Before you start freaking out, no, Mike Stanton did not fake his reported name and age. He's not even from the Dominican Republic -- where the majority of these false identity cases are coming from -- but grew up in a suburb in L.A. His full name has always been Giancarlo Cruz-Michael Stanton, and instead of continuing to go by Mike, he's asked to be known as Giancarlo Stanton from now on.â†µ
The explanation for this name change is simple enough. Stanton went by "Mike" when growing up, as it was easier for his teachers to pronounce and it prevented confusion. Now that he's become a famous ballplayer and no longer has to worry about people mispronouncing his name, he's decided to revert back to his original first name, Giancarlos.â†µ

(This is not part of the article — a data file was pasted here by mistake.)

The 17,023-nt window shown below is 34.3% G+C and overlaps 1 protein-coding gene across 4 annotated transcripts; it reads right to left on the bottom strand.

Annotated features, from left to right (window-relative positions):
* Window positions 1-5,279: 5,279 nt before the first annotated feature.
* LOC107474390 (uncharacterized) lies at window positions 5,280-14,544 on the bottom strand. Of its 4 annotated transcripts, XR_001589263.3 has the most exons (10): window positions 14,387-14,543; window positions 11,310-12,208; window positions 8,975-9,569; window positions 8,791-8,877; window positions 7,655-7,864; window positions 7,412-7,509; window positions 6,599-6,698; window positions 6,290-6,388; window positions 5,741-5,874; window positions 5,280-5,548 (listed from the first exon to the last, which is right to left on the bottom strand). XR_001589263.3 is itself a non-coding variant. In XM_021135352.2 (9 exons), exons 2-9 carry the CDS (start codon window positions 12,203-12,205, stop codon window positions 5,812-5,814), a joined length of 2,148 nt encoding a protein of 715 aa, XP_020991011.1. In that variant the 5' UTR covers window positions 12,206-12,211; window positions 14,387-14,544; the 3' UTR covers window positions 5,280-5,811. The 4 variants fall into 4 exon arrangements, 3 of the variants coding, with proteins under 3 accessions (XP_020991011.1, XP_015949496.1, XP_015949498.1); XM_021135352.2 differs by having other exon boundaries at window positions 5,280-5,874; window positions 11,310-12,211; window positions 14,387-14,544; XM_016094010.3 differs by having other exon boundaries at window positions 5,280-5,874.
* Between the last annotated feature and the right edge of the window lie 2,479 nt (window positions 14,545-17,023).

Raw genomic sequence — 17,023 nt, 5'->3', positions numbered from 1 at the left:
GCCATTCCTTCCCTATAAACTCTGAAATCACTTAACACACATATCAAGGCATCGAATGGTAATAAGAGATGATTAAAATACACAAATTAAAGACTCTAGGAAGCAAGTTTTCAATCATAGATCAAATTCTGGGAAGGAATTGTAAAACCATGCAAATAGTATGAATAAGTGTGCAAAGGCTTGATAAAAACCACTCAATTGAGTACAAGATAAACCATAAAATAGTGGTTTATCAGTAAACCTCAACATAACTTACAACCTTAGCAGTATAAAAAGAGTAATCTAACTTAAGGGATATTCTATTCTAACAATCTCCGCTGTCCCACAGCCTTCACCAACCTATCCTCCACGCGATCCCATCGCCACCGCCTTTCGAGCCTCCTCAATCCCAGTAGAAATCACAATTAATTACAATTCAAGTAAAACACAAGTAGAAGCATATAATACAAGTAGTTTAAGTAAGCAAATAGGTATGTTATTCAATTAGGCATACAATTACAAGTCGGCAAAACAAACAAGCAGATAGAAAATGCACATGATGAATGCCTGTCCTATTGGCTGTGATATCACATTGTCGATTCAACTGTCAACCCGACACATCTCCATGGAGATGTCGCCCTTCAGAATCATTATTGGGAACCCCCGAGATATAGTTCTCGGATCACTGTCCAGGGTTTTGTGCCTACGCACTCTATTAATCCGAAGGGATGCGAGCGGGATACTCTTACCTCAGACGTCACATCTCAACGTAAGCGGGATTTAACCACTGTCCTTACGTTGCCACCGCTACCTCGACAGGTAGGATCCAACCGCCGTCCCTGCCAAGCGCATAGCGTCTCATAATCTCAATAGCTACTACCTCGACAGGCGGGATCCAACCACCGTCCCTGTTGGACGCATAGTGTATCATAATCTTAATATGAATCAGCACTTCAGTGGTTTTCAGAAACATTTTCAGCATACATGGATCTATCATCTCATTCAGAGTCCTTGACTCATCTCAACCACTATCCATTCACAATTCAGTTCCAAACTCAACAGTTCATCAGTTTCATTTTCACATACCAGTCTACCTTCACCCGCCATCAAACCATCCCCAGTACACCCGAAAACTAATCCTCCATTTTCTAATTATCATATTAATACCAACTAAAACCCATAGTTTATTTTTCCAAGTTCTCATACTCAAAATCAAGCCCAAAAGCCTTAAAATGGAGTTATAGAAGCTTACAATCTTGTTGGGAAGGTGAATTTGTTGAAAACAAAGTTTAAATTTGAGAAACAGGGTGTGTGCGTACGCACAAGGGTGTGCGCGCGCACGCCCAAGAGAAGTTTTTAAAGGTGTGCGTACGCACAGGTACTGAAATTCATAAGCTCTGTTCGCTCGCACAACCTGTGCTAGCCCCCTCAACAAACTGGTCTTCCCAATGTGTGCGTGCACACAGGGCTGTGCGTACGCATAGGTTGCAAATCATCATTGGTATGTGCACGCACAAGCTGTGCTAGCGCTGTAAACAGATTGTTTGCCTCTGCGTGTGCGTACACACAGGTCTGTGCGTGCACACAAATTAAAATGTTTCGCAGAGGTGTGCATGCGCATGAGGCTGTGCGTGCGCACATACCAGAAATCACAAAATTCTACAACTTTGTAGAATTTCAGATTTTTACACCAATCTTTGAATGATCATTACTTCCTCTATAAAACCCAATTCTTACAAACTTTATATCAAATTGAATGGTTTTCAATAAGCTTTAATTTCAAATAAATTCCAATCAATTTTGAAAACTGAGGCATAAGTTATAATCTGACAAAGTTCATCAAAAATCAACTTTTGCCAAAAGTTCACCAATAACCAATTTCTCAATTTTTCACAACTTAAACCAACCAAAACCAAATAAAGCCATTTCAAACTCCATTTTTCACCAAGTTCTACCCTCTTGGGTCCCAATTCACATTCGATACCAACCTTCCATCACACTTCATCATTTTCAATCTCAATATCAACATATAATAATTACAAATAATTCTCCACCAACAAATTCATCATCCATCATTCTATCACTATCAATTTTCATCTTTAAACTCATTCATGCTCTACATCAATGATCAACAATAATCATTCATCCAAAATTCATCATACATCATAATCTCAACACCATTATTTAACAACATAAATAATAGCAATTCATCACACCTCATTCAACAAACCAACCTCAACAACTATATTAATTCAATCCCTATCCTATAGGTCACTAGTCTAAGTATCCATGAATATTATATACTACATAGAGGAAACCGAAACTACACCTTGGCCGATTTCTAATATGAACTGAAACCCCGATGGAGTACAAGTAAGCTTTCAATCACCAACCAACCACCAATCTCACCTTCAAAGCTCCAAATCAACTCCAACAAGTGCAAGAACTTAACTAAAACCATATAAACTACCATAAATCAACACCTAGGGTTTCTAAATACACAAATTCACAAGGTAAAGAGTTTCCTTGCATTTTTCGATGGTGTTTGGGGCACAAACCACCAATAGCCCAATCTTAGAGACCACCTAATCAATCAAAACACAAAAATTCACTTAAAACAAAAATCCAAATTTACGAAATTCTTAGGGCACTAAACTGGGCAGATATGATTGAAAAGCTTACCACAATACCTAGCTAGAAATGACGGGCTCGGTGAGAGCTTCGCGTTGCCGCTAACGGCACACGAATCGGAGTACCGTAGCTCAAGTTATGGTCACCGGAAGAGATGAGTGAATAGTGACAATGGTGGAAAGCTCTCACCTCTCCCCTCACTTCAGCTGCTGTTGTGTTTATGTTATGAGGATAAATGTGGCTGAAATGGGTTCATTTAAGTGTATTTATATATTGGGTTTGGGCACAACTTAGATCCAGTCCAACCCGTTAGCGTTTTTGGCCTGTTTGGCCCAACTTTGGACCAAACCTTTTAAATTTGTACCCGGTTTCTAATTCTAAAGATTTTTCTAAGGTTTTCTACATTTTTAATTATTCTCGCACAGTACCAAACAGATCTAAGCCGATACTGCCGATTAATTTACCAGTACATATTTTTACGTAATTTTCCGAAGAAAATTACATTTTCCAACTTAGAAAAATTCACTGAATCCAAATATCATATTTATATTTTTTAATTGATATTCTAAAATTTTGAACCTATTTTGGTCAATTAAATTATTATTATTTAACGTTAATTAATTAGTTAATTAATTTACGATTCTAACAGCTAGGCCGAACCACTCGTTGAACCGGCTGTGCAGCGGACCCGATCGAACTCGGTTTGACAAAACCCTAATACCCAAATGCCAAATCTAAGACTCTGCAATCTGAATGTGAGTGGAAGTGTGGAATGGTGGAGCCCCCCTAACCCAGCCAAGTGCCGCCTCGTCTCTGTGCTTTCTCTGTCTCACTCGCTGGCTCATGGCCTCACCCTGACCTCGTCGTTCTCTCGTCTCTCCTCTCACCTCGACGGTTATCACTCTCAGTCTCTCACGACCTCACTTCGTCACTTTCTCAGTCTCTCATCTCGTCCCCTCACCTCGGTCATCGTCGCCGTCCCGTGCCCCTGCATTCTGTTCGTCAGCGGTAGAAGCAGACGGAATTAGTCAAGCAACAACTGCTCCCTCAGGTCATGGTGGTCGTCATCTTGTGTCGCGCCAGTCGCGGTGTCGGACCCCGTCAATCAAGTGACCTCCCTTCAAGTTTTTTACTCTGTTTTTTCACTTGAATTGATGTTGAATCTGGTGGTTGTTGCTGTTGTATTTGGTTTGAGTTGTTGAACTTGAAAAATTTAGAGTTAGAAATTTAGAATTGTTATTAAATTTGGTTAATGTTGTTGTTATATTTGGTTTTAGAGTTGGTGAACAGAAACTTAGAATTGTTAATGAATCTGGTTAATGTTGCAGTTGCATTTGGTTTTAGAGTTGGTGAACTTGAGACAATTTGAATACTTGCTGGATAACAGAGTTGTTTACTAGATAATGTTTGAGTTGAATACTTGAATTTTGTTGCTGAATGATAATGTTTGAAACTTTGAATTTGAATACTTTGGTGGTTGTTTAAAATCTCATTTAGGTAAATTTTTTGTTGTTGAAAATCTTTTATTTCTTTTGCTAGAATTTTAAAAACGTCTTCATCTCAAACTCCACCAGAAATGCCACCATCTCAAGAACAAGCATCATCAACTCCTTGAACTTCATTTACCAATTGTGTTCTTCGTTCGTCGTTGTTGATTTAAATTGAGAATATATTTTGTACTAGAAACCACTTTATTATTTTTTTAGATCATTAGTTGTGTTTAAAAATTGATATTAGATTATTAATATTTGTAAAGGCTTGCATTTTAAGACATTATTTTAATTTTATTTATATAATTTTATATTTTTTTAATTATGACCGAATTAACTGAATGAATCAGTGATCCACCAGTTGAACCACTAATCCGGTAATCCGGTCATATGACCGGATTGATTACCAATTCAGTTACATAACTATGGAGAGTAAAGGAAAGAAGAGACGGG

As Jeff Sullivan points out over at Baseball Nation, this is too awesome:â†µ
Great players should have interesting names. Babe Ruth. Barry Bonds. Honus Wagner. Roger Clemens. Willie Mays. As Mike, Stanton had an uninteresting name, but as Giancarlo, Stanton has a very interesting name, and as bizarre as it sounds I think this is going to help him achieve greater renown.â†µ
Not convinced? Try saying Giancarlo a few times. Giancarlo. Giancarrrrlo. Giancárlo. It rolls off the tongue, and it has the potential to make for some fantastic home run calls going forward. "Gigante Giancarlo does it again!"â†µ
The Marlins got a new name this off-season. Their former closer, Leo Nunez, switched names to Juan Carlos Oviedo (forcibly, to be fair). And now, the Marlins' young stud has rechristened himself with an exciting, unique name. What's next? My money is on Ozzie Guillen deciding to drop his last name and go solely as "The Ozzie".